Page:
From: report of Alfred Tarski (The Concept of Truth for Formalized Languages [1933]) by Paul O'Grady - Relativism Ch.2
     A reaction: This is a pretty good indication that Tarski's theory is NOT a correspondence theory, even if its structure may sometimes give that impression.
Tarski has to avoid stating how truths relate to states of affairs
     Full Idea: Tarski has to define truths so as not to make explicit the relation between a true sentence and an obtaining state of affairs. ...He has to list each sentence separately, and simply assign it a state of affairs.
     From: comment on Alfred Tarski (The Concept of Truth for Formalized Languages [1933]) by Richard L. Kirkham - Theories of Truth: a Critical Introduction 5.8
     A reaction: He has to avoid semantic concepts like 'reference', because he wants a physicalist theory, according to Kirkham. Thus the hot interest in theories of reference in the 1970s/80s. And also attempts to give a physicalist account of meaning.
Tarskian semantics says that a sentence is true iff it is satisfied by every sequence
     Full Idea: Tarskian semantics says that a sentence is true iff it is satisfied by every sequence, where a sequence is a set-theoretic individual, a set of ordered pairs each with a natural number as its first element and an object from the domain for its second.
     From: report of Alfred Tarski (The Concept of Truth for Formalized Languages [1933]) by Keith Hossack - Plurals and Complexes 3
'"It is snowing" is true if and only if it is snowing' is a partial definition of the concept of truth
     Full Idea: Statements of the form '"it is snowing" is true if and only if it is snowing' and '"the world war will begin in 1963" is true if and only if the world war will being in 1963' can be regarded as partial definitions of the concept of truth.
     From: Alfred Tarski (The Establishment of Scientific Semantics [1936], p.404)
     A reaction: The key word here is 'partial'. Truth is defined, presumably, when every such translation from the object language has been articulated, which is presumably impossible, given the infinity of concatenated phrase possible in a sentence.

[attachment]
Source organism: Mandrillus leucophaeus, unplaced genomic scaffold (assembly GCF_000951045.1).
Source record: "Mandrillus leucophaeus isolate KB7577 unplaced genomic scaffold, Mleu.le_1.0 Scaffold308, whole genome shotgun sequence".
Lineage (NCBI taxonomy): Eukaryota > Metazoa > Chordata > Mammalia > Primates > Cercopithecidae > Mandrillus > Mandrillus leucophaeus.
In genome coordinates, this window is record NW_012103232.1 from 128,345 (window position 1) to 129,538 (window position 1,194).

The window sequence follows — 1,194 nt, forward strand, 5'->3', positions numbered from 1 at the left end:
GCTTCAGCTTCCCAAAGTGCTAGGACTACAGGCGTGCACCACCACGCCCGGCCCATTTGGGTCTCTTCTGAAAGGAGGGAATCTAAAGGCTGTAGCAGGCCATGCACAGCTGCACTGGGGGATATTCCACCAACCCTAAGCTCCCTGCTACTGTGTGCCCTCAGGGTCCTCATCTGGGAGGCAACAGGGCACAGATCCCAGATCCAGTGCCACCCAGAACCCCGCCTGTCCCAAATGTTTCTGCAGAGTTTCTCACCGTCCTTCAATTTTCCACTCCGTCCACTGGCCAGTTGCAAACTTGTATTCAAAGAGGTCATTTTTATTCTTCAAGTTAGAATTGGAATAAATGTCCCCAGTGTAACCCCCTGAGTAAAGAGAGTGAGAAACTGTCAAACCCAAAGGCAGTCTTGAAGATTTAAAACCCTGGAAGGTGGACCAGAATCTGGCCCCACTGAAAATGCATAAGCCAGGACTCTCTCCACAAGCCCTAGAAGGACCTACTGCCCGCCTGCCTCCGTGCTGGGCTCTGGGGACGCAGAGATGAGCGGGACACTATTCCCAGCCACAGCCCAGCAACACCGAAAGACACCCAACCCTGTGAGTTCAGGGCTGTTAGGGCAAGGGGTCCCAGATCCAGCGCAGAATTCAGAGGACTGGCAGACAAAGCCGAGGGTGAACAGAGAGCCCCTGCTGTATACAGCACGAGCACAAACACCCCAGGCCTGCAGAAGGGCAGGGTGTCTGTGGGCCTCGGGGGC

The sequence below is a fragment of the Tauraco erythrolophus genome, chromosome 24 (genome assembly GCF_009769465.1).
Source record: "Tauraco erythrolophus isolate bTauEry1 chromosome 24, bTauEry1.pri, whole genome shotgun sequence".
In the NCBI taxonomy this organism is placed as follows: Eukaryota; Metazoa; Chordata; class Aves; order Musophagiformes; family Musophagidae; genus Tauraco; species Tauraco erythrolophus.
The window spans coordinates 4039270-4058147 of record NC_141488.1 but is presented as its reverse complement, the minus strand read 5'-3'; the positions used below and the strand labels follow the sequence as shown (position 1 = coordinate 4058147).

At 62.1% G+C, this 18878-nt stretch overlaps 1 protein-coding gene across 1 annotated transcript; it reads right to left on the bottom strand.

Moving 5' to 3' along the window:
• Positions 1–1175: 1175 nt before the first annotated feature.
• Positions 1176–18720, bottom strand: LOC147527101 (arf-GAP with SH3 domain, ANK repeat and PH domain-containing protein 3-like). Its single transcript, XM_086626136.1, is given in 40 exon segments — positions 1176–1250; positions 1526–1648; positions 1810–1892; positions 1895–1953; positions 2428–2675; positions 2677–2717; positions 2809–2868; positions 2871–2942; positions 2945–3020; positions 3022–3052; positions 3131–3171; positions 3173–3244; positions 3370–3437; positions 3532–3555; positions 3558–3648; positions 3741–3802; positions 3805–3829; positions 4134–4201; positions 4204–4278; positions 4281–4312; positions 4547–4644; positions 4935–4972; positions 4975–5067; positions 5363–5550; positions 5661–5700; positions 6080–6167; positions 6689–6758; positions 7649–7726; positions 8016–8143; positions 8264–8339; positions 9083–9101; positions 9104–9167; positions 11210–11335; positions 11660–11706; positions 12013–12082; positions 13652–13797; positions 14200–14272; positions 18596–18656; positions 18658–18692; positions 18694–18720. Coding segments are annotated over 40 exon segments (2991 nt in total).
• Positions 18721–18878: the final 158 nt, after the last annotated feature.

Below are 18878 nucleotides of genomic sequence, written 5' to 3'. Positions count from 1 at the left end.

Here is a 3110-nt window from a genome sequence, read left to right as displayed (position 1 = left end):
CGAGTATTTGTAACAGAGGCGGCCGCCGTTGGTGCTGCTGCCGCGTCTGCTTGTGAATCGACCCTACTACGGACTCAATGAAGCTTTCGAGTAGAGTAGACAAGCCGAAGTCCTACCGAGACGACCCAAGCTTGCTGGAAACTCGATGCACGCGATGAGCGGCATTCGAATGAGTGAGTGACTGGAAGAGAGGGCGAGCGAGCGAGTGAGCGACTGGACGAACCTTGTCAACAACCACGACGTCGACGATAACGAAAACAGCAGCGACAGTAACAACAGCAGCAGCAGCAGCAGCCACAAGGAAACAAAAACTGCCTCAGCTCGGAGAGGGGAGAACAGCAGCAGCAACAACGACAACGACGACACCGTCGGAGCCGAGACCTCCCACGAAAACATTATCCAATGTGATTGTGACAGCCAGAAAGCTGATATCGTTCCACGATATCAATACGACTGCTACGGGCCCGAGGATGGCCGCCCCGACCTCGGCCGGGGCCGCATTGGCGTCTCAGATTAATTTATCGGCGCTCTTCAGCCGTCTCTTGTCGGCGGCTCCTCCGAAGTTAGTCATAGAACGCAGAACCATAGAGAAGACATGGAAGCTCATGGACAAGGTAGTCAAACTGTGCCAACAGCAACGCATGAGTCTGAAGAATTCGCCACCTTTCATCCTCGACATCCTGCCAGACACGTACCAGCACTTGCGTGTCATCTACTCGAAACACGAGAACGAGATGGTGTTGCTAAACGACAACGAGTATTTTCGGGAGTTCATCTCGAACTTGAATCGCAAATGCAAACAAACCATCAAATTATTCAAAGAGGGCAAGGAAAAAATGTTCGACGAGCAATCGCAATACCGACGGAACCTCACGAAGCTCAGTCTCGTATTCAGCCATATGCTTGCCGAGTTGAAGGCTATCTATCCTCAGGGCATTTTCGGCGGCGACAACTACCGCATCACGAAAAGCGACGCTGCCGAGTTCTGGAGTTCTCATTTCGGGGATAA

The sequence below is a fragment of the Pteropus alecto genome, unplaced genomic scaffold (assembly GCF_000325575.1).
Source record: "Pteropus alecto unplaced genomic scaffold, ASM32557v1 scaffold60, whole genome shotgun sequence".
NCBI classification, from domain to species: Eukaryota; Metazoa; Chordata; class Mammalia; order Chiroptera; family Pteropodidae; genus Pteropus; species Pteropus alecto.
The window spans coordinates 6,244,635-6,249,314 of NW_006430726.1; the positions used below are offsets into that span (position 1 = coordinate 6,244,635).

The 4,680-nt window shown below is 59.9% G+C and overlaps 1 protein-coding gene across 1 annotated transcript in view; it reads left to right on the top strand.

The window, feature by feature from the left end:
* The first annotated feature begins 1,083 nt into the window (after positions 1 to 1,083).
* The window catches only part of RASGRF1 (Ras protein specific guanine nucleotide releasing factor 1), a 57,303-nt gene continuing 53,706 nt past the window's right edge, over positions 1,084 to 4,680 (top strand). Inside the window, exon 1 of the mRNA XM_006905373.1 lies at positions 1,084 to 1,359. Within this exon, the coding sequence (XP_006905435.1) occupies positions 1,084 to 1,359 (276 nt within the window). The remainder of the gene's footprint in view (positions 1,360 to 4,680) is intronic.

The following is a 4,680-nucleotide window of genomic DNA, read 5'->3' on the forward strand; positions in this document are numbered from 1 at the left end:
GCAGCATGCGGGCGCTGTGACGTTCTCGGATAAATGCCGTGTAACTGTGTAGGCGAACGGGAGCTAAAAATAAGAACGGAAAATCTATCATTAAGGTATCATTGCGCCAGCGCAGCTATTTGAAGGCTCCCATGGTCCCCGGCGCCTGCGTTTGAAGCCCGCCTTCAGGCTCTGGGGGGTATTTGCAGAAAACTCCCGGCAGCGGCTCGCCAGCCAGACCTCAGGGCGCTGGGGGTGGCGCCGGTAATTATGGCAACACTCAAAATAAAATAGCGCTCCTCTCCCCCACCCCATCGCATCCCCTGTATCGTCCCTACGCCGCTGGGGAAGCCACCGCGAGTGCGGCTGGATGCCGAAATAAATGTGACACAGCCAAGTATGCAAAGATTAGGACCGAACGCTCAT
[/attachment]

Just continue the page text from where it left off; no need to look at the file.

It is convenient to attach 'true' to sentences, and hence the language must be specified
     Full Idea: For several reasons it appears most convenient to apply the term 'true' to sentences, and we shall follow this course. Consequently, we must always relate the notion of truth, like that of a sentence, to a specific language.
     From: Alfred Tarski (The Semantic Conception of Truth [1944], 02)
     A reaction: Personally I take truth to attach to propositions, since sentences are ambiguous. In Idea 17308 the one sentence expresses three different truths (in my opinion), even though a single sentence (given in the object language) specifies it.
In the classical concept of truth, 'snow is white' is true if snow is white
     Full Idea: If we base ourselves on the classical conception of truth, we shall say that the sentence 'snow is white' is true if snow is white, and it is false if snow is not white.
     From: Alfred Tarski (The Semantic Conception of Truth [1944], 04)
     A reaction: I had not realised, prior to his, how closely Tarski is sticking to Aristotle's famous formulation of truth. The point is that you can only specify 'what is' using a language. Putting 'true' in the metalanguage gives specific content to Aristotle.
Each interpreted T-sentence is a partial definition of truth; the whole definition is their conjunction
     Full Idea: In 'X is true iff p' if we replace X by the name of a sentence and p by a particular sentence this can be considered a partial definition of truth. The whole definition has to be ...a logical conjunction of all these partial definitions.
     From: Alfred Tarski (The Semantic Conception of Truth [1944], 04)
     A reaction: This seems an unprecedented and odd way to define something. Define 'red' by '"This tomato is red" iff this tomato is red', etc? Define 'stone' by collecting together all the stones? The complex T-sentences are infinite in number.
Use 'true' so that all T-sentences can be asserted, and the definition will then be 'adequate'
     Full Idea: We wish to use the term 'true' in such a way that all the equivalences of the form (T) [i.e. X is true iff p] can be asserted, and we shall call a definition of truth 'adequate' if all these equivalences follow from it.
     From: Alfred Tarski (The Semantic Conception of Truth [1944], 04)
     A reaction: The interpretation of Tarski's theory is difficult. From this I'm thinking that 'true' is simply being defined as 'assertible'. This is the status of each line in a logical proof, if there is a semantic dimension to the proof (and not mere syntax).
We don't give conditions for asserting 'snow is white'; just that assertion implies 'snow is white' is true
     Full Idea: Semantic truth implies nothing regarding the conditions under which 'snow is white' can be asserted. It implies only that, whenever we assert or reject this sentence, we must be ready to assert or reject the correlated sentence '"snow is white" is true'.
     From: Alfred Tarski (The Semantic Conception of Truth [1944], 18)
     A reaction: This appears to identify truth with assertibility, which is pretty much what modern pragmatists say. How do you distinguish 'genuine' assertion from rhetorical, teasing or lying assertions? Genuine assertion implies truth? Hm.